We were having a discussion the other day about whether it would be more profitable to teach finance concepts to the people doing the actual work on the shop floor (‘workers’) or to teach the finance and accounting people (‘suits’) the details and nuts and bolts of how the myriad operations of the facilities work. The purpose is to leverage the knowledge of all the people in the organization in making good financial decisions at every level.
One of our group is a finance professor, PhD, who has for years taught corporate finance to MBAs and finance majors at major universities. Currently she’s compressing years of finance into days for people in an Executive MBA program. One theory of the fast-track Executive MBA program is that the people are seasoned businessmen and are in the program to see the big picture. Unfortunately, or fortunately, individual basic misconceptions in dealing with money become apparent. You may be thinking that those who are confused are the VPs in Marketing or Operations. Well, that’s sometimes true, but not unexpected and unlikely to lead the company into major strategic errors; however the ones most adamant about their misconceptions yet potentially causing grave strategic errors will be the occasional VP in Accounting.
When you ask your VP in Marketing to give you projected returns, you take them with a grain of salt knowing that a lot of guess work is involved. However, are you aware that your VP in Accounting may be doing the same, but in reverse? If your VP in Accounting is actively into cost accounting, then he is in effect trying to justify prior, sunk cost purchases, decisions already made, by attributing the costs of those purchases to present and future production. There are so many different ways of attributing fixed cost to production, and it’s such a political process, that it’s obvious that it’s as much a guessing game as the one your Marketing VP makes. Unfortunately, the guessing on allotment of costs propagates to the shop floor so that the people in operations are told to use the wrong equipment and spend valuable time and raw materials producing the wrong product. The ‘workers’ will think that what they’re doing makes no common sense, and they may well be right.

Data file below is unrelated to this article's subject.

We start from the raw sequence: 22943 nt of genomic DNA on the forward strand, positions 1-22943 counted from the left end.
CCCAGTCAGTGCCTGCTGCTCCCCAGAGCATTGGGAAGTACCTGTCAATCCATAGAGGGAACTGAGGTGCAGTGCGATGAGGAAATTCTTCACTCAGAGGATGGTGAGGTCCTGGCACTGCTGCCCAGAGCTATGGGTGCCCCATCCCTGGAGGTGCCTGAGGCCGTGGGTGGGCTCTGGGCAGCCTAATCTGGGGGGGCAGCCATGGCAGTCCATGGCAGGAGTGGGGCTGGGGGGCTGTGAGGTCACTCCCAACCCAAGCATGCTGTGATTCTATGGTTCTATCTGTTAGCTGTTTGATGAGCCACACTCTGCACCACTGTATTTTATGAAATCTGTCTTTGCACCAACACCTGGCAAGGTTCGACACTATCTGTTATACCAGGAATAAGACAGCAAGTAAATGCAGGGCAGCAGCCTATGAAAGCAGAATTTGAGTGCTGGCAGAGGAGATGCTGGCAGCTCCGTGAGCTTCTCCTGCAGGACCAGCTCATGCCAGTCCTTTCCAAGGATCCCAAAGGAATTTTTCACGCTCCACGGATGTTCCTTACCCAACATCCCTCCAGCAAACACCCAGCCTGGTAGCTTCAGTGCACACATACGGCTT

So, getting back to our discussion about whether it would be more profitable to teach finance to the ‘workers’ or to teach the ‘suits’ more about operations on the floor, a bit of both may be in order. Working together, listening, learning the others language and concepts would go a long way. Each is an expert in their own right, but each would make more rational decisions with a way to understand the input given by the other.
It’s well worth anyone’s time to read some of the series of books by Eliyahu M. Goldratt based on constraint theory. Several books have been written that continue along the same ideas with ‘throughput’ accounting. Much of this is similar to literature on managerial accounting and ideas in operations management.